For answers I turned to four seasoned career coaches and I reviewed some articles by Forbes contributor Liz Ryan, who is big on the idea of a “Pain Hypothesis.” She advises that before an interview, you should try to figure out what the organization’s biggest challenges are and ask questions about those issues. This tactic works well no matter where you’re interviewing. Do a news and web search on the firm and read everything you can get your hands on. If you can find a connection to someone who works there, call and ask for a 10-minute chat or even better, a meeting. Keep probing until you learn what the firm’s weaknesses are. Then direct your questions at the problem or “pain” you’ve uncovered.
In my world of journalism it could be circulation or traffic to a news website. I would ask the interviewer whether traffic was an issue and if shey said yes, I’d say, at Forbes we’ve had the same challenge and we’ve overcome it through our contributor model, through data analytics that help writers develop popular stories and by assigning writers to beats where they break stories and develop a following.
New York career coach Robert Hellmann agrees with Ryan’s approach. “You want to form the hypothesis so you know what the issues are ahead of time,” he says. Among your goals in the meeting should be to convince the manager that you’re not just a good person to consider when he has a job to fill down the road, but that you’re worth referring to another highly-placed contact in the field.
For instance a client of Hellmann’s had been working in the marketing department of a financial services firm and wanted to switch to higher education. Through contacts he landed a meeting with the No. 2 person at a university. Hellmann’s client asked a question faced by all universities: How do you attract more donors? The client suggested he could use his financial background not only to attract new donors but to double the return on investment the school got from existing contributions. He wound up hitting two pain points on the nose, impressing the manager who said, “I’m sorry we didn’t have this conversation two months ago when we needed someone.” Then he went on to say that he knew of a university that needed the expertise the candidate was offering. Hellmann’s client had a meeting at the second school and used the same approach. That administrator referred him to a third person who wound up hiring him. “The third person turned into the actual job interview,” says Hellmann.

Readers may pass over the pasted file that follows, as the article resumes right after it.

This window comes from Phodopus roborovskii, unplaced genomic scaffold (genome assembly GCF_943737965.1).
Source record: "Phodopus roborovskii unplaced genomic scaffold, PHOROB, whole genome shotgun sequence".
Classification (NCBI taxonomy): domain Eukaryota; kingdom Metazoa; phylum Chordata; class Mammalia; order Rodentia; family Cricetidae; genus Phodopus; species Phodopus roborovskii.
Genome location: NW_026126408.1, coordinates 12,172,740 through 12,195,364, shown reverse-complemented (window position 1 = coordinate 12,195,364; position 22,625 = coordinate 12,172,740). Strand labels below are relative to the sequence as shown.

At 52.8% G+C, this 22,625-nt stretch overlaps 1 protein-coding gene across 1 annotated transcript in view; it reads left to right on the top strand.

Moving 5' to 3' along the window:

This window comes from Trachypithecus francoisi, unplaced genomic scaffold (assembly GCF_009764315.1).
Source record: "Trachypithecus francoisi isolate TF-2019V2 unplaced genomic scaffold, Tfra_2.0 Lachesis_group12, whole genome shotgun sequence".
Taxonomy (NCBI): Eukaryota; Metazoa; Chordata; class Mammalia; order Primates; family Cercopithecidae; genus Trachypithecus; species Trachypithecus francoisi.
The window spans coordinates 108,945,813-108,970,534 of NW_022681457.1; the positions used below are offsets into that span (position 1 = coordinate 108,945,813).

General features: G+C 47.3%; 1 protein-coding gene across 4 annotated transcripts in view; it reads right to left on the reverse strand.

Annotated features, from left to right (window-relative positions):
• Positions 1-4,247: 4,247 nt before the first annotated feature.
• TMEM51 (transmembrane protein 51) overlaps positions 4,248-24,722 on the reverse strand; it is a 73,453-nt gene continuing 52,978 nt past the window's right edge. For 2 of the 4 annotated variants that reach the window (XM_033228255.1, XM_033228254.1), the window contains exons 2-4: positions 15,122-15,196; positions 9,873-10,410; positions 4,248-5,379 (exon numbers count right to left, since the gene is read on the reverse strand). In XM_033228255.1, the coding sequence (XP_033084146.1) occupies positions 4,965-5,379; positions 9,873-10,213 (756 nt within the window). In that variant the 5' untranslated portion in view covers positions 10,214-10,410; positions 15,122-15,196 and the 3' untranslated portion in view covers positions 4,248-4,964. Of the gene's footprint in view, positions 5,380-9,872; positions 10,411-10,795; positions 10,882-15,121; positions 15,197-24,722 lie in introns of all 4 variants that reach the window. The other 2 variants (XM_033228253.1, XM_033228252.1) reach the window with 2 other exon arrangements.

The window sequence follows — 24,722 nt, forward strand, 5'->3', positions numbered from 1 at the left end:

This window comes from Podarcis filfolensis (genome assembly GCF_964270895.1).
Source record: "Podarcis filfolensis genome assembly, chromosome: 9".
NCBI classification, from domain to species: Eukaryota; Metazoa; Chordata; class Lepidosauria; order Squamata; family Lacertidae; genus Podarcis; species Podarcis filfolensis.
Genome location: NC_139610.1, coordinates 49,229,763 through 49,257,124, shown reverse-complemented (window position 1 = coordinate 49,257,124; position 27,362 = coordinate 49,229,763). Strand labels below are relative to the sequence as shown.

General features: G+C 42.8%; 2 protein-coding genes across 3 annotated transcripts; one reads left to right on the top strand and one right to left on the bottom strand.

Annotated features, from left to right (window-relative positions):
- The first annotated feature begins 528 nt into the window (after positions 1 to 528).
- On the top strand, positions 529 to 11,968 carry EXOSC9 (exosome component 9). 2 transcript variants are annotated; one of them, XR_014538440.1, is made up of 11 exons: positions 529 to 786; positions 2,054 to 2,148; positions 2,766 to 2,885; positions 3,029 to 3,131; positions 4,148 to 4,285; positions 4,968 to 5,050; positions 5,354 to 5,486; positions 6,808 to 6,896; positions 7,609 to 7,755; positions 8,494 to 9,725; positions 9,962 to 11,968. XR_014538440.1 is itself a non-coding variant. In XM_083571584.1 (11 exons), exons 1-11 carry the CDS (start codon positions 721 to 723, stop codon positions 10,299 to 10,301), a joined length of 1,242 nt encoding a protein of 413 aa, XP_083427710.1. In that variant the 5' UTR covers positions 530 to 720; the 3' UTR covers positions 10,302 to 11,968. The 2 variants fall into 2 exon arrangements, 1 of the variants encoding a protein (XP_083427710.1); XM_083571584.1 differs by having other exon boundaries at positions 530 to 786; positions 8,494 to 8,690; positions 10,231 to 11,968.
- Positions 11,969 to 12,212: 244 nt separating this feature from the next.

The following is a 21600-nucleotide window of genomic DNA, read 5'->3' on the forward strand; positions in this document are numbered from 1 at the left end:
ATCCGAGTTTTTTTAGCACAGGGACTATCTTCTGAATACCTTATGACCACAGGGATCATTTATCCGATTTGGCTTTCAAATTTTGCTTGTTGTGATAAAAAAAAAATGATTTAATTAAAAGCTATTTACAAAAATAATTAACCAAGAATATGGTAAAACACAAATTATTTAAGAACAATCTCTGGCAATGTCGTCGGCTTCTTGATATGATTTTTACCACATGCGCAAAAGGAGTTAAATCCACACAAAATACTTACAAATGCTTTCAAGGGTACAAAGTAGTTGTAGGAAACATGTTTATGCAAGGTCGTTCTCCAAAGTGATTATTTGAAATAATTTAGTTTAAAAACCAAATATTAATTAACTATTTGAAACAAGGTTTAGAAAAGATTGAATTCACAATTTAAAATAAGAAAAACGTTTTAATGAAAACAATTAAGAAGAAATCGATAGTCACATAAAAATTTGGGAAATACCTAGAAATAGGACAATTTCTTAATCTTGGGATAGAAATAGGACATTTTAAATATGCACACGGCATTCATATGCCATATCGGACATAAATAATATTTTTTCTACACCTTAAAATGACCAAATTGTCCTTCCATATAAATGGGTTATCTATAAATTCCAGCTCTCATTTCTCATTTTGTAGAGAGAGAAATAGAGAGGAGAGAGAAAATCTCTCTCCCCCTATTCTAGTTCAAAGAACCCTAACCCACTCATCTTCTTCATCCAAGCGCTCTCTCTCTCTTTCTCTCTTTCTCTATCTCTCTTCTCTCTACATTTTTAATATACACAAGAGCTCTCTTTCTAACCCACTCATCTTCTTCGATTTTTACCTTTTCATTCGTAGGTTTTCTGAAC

If you don’t have a pain hypothesis going in, don’t worry. Use the meeting to ask informed questions about the organization. The coaches I interviewed disagree about how specific to get. Longtime New York coach Ellis Chase, author of In Search of the Fun-Forever Job: Career Strategies That Work, suggests that you keep the questions general. For instance you might say, “I read your organization is planning to introduce a new product. I’m interested in that because we tried that in my office and I’m interested in how you’re going to tackle that.” Anita Attridge, a coach in Basking Ridge, NJ, who previously worked in staffing at Merck, Xerox and The Nature Conservancy, says it’s legitimate to ask even more general questions, like what are your key priorities, what are you really focused on now and what are the skills you look for.
Sarah Stamboulie, a New York career coach who used to work in corporate human resources at Morgan Stanley, Nortel Networks and Cantor Fitzgerald, and as a career coach in Columbia University’s alumni office, recommends drilling down much further. For example, if your expertise is in sales, ask what territories the company is targeting, what the customers bring up as common objections, what issues with products or services the customers are having, and what the company is doing about those issues.